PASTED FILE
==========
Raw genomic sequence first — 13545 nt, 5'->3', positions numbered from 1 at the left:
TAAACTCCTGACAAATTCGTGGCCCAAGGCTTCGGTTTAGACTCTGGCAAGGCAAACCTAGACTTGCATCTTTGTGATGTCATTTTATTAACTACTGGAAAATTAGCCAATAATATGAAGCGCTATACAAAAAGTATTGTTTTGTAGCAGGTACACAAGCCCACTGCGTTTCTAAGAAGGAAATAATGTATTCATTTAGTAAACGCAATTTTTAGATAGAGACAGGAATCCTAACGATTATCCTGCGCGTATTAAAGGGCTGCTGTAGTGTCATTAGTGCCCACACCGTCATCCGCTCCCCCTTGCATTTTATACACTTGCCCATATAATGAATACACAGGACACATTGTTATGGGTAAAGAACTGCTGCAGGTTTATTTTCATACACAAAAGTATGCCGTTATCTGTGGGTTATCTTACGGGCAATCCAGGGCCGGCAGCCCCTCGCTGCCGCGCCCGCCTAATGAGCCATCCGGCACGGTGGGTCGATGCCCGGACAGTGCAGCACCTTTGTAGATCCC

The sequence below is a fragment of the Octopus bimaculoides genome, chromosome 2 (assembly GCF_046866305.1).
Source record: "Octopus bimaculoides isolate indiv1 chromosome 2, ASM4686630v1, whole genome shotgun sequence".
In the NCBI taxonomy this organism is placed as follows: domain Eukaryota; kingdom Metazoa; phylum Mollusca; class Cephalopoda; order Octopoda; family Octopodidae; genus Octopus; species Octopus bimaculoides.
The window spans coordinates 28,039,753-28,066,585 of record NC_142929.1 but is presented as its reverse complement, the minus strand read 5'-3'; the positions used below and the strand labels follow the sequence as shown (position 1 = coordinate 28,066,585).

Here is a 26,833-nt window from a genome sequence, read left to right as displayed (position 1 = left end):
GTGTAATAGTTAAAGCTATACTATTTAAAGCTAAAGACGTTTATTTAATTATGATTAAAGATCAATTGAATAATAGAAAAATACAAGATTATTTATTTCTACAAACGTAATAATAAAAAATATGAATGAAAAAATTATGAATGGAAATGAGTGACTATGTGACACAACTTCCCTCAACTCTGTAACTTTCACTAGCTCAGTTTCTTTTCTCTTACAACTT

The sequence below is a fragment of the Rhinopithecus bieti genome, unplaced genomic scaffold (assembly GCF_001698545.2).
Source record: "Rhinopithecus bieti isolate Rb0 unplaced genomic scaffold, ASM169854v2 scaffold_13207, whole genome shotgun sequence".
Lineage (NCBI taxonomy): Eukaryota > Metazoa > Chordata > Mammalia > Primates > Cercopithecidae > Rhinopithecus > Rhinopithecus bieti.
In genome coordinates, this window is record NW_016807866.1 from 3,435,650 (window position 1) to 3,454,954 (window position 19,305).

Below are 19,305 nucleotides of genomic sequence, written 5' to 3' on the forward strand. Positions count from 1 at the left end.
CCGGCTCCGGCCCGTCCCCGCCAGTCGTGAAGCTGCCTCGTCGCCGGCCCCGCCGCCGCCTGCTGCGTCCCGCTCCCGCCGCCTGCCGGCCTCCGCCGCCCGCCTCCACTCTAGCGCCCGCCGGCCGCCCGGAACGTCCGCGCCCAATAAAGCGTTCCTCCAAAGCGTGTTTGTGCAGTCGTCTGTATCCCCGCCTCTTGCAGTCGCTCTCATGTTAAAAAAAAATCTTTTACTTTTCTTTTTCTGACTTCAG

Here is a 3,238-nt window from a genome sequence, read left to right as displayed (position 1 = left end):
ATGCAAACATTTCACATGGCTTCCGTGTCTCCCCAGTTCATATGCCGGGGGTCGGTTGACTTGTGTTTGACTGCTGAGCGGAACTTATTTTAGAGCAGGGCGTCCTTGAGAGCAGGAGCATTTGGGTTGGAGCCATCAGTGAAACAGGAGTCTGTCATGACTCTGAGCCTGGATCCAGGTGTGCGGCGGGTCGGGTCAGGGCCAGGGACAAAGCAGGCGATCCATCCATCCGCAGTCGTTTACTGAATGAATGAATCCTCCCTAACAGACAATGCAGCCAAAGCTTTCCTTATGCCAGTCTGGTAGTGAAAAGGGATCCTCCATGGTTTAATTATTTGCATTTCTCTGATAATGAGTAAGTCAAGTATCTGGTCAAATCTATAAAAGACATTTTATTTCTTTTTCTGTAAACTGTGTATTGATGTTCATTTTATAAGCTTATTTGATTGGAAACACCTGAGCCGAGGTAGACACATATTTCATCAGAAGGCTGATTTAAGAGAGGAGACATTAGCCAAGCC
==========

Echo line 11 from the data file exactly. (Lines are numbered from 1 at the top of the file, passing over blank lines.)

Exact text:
Lineage (NCBI taxonomy): Eukaryota > Metazoa > Chordata > Mammalia > Primates > Cercopithecidae > Rhinopithecus > Rhinopithecus bieti.